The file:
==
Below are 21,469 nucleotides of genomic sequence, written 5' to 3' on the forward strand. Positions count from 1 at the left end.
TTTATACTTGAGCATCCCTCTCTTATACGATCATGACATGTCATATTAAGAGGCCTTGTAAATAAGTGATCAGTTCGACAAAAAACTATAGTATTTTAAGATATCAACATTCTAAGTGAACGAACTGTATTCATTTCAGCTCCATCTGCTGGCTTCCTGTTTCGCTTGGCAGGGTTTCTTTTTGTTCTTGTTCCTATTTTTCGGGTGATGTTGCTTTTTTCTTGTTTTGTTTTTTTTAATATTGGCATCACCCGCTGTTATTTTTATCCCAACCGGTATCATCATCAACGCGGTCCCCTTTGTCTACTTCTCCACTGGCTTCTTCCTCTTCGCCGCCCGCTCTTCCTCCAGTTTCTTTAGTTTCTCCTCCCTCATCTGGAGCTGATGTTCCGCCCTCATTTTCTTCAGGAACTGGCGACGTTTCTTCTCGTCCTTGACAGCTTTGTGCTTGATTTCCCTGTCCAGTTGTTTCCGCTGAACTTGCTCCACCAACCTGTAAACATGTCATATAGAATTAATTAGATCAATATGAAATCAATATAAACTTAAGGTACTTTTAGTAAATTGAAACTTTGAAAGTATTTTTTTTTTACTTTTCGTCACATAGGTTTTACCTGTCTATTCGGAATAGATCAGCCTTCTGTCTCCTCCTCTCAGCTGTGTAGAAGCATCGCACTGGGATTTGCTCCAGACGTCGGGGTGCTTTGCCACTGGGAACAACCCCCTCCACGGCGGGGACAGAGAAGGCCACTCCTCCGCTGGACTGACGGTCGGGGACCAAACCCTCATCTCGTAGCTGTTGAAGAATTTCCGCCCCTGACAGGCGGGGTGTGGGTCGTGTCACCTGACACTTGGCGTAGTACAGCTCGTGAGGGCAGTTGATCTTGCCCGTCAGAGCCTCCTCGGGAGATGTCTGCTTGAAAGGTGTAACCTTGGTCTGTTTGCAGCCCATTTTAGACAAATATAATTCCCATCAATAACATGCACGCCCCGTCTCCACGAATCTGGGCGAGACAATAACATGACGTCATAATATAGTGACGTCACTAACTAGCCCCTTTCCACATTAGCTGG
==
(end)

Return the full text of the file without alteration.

Below are 21,469 nucleotides of genomic sequence, written 5' to 3' on the forward strand. Positions count from 1 at the left end.
TTTATACTTGAGCATCCCTCTCTTATACGATCATGACATGTCATATTAAGAGGCCTTGTAAATAAGTGATCAGTTCGACAAAAAACTATAGTATTTTAAGATATCAACATTCTAAGTGAACGAACTGTATTCATTTCAGCTCCATCTGCTGGCTTCCTGTTTCGCTTGGCAGGGTTTCTTTTTGTTCTTGTTCCTATTTTTCGGGTGATGTTGCTTTTTTCTTGTTTTGTTTTTTTTAATATTGGCATCACCCGCTGTTATTTTTATCCCAACCGGTATCATCATCAACGCGGTCCCCTTTGTCTACTTCTCCACTGGCTTCTTCCTCTTCGCCGCCCGCTCTTCCTCCAGTTTCTTTAGTTTCTCCTCCCTCATCTGGAGCTGATGTTCCGCCCTCATTTTCTTCAGGAACTGGCGACGTTTCTTCTCGTCCTTGACAGCTTTGTGCTTGATTTCCCTGTCCAGTTGTTTCCGCTGAACTTGCTCCACCAACCTGTAAACATGTCATATAGAATTAATTAGATCAATATGAAATCAATATAAACTTAAGGTACTTTTAGTAAATTGAAACTTTGAAAGTATTTTTTTTTTACTTTTCGTCACATAGGTTTTACCTGTCTATTCGGAATAGATCAGCCTTCTGTCTCCTCCTCTCAGCTGTGTAGAAGCATCGCACTGGGATTTGCTCCAGACGTCGGGGTGCTTTGCCACTGGGAACAACCCCCTCCACGGCGGGGACAGAGAAGGCCACTCCTCCGCTGGACTGACGGTCGGGGACCAAACCCTCATCTCGTAGCTGTTGAAGAATTTCCGCCCCTGACAGGCGGGGTGTGGGTCGTGTCACCTGACACTTGGCGTAGTACAGCTCGTGAGGGCAGTTGATCTTGCCCGTCAGAGCCTCCTCGGGAGATGTCTGCTTGAAAGGTGTAACCTTGGTCTGTTTGCAGCCCATTTTAGACAAATATAATTCCCATCAATAACATGCACGCCCCGTCTCCACGAATCTGGGCGAGACAATAACATGACGTCATAATATAGTGACGTCACTAACTAGCCCCTTTCCACATTAGCTGG